Rambus, Inc.
The FTC Has a Bigger Agenda?

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By cryptscrypt
August 15, 2006

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Long ago...I believe it was Nic that said the FTC may have a larger agenda than merely Rambus vs. the MM's. We discussed the FTC's desire to expand the limits of their authority and power. The other day I was having a discussion with an attorney, which renewed this line of thinking.

Intellectual property is property that exists solely because of government. IP exists because of the laws relating to patents and their enforcement. This attorney posited the question "Are IP rights unlimited?" He said the Supremes have answered this question in the negative. Sorry but I do not have a case citation. The next question then is what are the limits of intellectual property rights? Does an IP holder have the right to charge whatever royalty he wants...regardless of the greater good of society at large? This attorney said the Supremes have not answered this question or any question really that relates to the limitations on IP rights except to say that the right is not unlimited.

This may be precisely the area the FTC is seeking to "move into" in their attempt to expand their power and influence. In the case of certain critical IP, that effects the society at large, the FTC is saying government grants the IP right and government will now step into certain situations and have a say in what kind of a royalty rate is acceptable (to the government). Meaning that the government is not going to allow an IP holder to use his IP right to extract a royalty on a key technology that is good for him but harmful for they others in the industry or consumers in general.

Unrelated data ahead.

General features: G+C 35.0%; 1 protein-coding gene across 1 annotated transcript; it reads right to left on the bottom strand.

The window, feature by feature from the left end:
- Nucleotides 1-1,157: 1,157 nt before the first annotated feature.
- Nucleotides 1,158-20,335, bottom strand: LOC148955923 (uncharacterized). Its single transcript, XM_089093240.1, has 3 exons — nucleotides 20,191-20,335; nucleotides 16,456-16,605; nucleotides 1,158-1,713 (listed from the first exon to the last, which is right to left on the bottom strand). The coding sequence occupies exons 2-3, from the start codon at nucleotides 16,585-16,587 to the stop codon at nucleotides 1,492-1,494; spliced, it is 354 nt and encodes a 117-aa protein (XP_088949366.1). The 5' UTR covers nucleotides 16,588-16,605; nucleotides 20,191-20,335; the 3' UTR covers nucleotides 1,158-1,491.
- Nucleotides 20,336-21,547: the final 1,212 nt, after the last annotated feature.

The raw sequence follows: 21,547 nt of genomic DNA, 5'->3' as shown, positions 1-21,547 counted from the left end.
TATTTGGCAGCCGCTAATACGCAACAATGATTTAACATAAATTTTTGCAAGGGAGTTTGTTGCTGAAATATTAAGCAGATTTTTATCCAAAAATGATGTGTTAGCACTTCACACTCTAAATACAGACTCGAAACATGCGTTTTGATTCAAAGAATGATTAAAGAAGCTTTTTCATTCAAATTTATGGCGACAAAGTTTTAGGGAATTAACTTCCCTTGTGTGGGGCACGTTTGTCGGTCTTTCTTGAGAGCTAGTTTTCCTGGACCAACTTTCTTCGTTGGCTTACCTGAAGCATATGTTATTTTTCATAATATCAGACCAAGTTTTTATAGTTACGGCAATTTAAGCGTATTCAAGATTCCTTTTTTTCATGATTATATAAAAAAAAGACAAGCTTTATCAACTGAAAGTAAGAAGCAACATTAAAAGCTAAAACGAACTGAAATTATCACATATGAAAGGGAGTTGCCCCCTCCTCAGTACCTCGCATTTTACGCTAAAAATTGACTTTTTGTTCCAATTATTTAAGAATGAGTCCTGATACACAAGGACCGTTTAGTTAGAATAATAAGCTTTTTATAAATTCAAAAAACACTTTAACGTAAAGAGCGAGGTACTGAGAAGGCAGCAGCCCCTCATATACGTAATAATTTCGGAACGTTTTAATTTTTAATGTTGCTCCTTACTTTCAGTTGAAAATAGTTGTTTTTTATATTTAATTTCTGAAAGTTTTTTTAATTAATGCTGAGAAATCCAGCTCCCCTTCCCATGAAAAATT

I'm certainly not saying that the rates Rambus is seeking are damaging to the MM's but you can bet this is exactly the song the Micron lobby machine has been, and still is singing to anyone in government who will listen.

The ramifications of this are significantly larger than Rambus. An area of similarity that has long been recognized is the regulation of new pharmaceutical drugs.

If the FTC is successful in getting Rambus to "come to the table" and negotiate their royalty rates, the precedent setting effect of this could be very significant. The FTC will have succeeded in enlarging the sphere of their influence regardless of their congressional charter.

If viewed in this light, it may not be surprising that the commissioners brushed aside the ALJ's findings in their entirety and beckoned Rambus to the bargaining table. What they really seek is an extension of their influence into the undefined region of what governmental limits can be placed on the rights of intellectual property holders.

Just some thoughts....


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